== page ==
Do alternative forms of homeownership, such as shared equity models and rent-to-own programs, present viable alternatives for future homeownership? Can they be taken to scale in a way that can encourage stabilization of neighborhoods and housing markets?
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The rental and ownership models have been around for a long time and proven to be very durable and attractive to large numbers of Americans. But it’s unrealistic to think that the full spectrum of Americans’ housing needs could be met with only two tenure types. There is a vast space between pure rental and ownership tenures that can and should be filled with different tenure options that meet a wider range of households’ needs. As an option that falls in this interim space, shared equity homeownership deserves significant policy attention and investment.
Let’s say you are interested in a housing option that provides you with some ability to control your physical environment (i.e., to remodel the kitchen or add a screened-in porch) as well as the ability to stay as long as you like without worrying about being displaced, the ability to largely fix your housing costs at a single point in time (avoiding large increases each year) and the ability to have a portion of your housing payment each month go towards savings. Sounds like homeownership, right?
But what if you cannot afford to buy a decent-quality home in your community or are worried about the substantial risks of a highly leveraged purchase and putting all your asset eggs in one asset class? We can certainly say sorry, you can’t have those other things you want because you don’t have the money or the tolerance for risk. Or we could offer you a shared equity home, which has all of the attributes described in the prior paragraph, as well as a more affordable up-front home price and much lower risk (due to a below-market purchase price).
In exchange for these benefits, the shared equity buyer gives up the ability to gain a windfall if home prices go through the roof. They still have a substantial ability to build assets – as confirmed by an <a href=”http://www.urban.org/sharedequity/”>Urban Institute evaluation</a> – but not the ability to hit the jackpot if real estate prices spike faster than incomes.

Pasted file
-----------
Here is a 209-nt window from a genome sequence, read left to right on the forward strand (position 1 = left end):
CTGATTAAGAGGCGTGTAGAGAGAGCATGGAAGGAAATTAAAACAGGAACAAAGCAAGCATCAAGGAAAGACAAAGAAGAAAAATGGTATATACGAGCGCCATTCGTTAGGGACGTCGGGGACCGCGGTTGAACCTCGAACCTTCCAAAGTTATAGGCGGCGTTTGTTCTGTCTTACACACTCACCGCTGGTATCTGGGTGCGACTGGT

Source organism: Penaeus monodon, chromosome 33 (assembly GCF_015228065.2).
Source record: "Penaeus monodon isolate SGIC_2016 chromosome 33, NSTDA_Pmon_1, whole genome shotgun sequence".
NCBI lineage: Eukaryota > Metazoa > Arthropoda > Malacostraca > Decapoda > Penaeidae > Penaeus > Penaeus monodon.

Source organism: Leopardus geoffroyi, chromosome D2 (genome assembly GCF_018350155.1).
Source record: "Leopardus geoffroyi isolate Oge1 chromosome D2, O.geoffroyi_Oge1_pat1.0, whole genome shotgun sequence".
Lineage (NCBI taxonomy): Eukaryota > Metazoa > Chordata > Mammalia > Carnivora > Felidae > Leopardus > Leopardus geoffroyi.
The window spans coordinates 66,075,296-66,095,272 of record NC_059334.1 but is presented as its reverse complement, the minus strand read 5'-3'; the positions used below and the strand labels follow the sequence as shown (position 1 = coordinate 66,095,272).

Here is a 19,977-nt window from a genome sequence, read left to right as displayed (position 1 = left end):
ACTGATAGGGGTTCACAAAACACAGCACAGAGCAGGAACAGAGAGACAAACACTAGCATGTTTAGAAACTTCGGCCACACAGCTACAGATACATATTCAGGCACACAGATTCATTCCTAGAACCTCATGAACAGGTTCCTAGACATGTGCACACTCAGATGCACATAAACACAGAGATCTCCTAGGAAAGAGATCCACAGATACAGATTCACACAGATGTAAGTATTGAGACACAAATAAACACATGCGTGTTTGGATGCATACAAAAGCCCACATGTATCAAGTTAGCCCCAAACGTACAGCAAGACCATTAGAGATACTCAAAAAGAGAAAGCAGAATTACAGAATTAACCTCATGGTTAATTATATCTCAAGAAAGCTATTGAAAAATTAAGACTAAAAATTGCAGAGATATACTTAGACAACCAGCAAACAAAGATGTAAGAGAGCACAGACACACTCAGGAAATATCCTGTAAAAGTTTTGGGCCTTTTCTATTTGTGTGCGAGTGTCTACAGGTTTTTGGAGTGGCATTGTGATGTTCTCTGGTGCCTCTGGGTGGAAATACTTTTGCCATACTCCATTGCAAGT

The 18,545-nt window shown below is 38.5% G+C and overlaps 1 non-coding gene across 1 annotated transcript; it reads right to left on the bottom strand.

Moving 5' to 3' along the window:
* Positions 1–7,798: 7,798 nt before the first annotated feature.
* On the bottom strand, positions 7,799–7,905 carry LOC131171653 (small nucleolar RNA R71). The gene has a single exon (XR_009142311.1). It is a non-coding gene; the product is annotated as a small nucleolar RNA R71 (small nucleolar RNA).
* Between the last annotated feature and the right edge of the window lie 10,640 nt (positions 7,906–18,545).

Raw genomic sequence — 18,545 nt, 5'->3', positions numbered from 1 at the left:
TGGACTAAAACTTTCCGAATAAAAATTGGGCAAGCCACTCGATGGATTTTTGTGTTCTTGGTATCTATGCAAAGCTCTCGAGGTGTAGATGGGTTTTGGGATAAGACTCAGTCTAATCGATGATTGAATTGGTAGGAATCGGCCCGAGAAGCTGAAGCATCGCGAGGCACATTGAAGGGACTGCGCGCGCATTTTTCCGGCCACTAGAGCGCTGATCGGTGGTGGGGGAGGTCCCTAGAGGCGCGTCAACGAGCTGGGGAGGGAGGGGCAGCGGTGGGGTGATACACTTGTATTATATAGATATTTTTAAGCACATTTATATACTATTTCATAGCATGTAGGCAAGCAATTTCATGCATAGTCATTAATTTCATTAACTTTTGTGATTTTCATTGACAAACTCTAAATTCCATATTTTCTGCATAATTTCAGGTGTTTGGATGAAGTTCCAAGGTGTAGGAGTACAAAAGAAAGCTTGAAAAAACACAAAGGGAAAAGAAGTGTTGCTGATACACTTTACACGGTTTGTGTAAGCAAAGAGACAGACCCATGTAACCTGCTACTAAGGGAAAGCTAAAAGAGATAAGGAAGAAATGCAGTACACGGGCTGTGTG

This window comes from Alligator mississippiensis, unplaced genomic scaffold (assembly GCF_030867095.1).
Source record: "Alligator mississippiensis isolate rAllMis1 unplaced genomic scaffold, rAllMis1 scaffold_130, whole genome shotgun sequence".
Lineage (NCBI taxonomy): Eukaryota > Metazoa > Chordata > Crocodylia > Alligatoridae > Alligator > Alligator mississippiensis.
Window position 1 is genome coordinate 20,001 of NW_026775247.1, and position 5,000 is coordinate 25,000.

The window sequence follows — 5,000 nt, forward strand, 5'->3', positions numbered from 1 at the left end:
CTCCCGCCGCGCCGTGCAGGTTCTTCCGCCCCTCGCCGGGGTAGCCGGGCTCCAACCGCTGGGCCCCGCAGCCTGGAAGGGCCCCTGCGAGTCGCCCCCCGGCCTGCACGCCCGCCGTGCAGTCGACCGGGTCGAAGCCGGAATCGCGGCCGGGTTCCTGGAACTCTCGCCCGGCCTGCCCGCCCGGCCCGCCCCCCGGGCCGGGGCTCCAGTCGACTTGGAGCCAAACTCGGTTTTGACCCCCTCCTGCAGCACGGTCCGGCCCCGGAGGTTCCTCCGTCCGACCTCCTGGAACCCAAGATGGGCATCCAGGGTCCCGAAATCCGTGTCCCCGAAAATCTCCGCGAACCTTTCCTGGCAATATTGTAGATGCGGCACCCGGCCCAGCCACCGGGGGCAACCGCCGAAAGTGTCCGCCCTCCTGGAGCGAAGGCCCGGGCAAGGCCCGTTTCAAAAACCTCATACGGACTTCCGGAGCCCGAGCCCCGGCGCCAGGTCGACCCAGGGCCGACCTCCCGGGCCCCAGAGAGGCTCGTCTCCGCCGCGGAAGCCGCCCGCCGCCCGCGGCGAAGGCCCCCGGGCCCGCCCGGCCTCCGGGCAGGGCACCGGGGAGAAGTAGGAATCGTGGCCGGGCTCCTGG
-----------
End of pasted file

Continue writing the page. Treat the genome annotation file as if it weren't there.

This arrangement is not for everyone. But as the many successful shared equity programs demonstrate, there are many households who will agree to this deal and they ought to have that option.
Is scale a problem? Absolutely. Producing these units generally requires a direct subsidy or an indirect subsidy such as an inclusionary requirement or incentive. But precisely because public funds are limited, it is reasonable to ask the beneficiaries of any large homeownership subsidies (whether direct or implicit) to agree to a shared equity model where they share the benefits of home price appreciation with the program sponsor. Because of this equity sharing, the home stays affordable to one generation of homebuyer after another, substantially expanding the number of households who can be assisted with limited funds.
The shared equity model does not fit everywhere. But I do believe it ought to be the default choice for delivering homeownership assistance any time large public subsidies (or implicit subsidies such as inclusionary housing) are involved. (By default option, I mean that communities would have the option to adapt or drop shared equity requirements in markets where it would not be successful.) Promoting this model as the default choice for the expenditure of existing public funds would have little or no cost above what we are already expending and would allow us to help hundreds of thousands of additional families over the long-term at current funding levels.
Jeffrey Lubell is Executive Director of the Center for Housing Policy.
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